The Latest: Pilot blames bad gas in California plane crash
LOS ANGELES (AP) — The Latest on a plane rescue off the Northern California coast (all times local):
The pilot of a small plane that malfunctioned says he believes bad gasoline forced him to ditch the aircraft into the ocean off the Northern California coast.
David Lesh says Wednesday he had siphoned particulate matter out of the gasoline but doesn’t think he got all of it out.
The 34-year-old pilot says he had purchased the single-engine Beechcraft Bonanza propeller plane nearly three months ago for more than $200,000 and then spent about $40,000 for upgrades.
He was taking it on its first real flight for an aerial photo shoot Tuesday in Half Moon Bay, south of San Francisco.
He says he and his passenger, a longtime friend, were stung by jellyfish and suffered potential hypothermia as they waited for a Coast Guard rescue helicopter.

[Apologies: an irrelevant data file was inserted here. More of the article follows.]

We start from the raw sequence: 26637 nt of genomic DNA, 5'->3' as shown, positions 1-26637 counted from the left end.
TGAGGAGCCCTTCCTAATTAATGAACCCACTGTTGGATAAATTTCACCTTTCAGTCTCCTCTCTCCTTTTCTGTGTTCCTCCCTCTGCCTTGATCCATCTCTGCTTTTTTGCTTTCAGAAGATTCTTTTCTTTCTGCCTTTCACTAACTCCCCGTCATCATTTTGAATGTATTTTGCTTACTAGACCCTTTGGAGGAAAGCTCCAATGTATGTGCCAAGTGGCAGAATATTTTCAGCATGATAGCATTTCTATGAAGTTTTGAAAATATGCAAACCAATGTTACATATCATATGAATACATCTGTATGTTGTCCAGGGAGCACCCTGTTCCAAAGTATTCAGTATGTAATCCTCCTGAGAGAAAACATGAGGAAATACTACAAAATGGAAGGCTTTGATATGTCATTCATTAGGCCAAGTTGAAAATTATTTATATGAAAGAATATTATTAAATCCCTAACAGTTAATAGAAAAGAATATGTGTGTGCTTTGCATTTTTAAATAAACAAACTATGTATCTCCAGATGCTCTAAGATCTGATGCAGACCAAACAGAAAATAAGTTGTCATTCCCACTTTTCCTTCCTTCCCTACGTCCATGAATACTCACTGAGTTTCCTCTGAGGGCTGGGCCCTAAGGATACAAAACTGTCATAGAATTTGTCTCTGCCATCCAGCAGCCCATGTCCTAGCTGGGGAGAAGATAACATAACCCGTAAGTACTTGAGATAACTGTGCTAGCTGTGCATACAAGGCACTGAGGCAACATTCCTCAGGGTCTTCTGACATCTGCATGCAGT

An aerial photo shoot off the Northern California coast turned into a rescue drama when one of two small aircraft flying together malfunctioned and the pilot ditched it into the ocean.
The single-engine Beechcraft Bonanza propeller plane went down Tuesday evening in Half Moon Bay, south of San Francisco.
The pilot of the second plane quickly reported the crash to the Coast Guard and circled overhead.
A rescue helicopter hoisted the downed plane’s uninjured pilot and passenger out of the water.
Pilot David Lesh tells KGO-TV the flight was aimed at making images of his newly purchased plane over the Golden Gate Bridge and San Francisco Bay.
Instead, the plane lost power and Lesh had to set it down and he and his friend ended up in the water.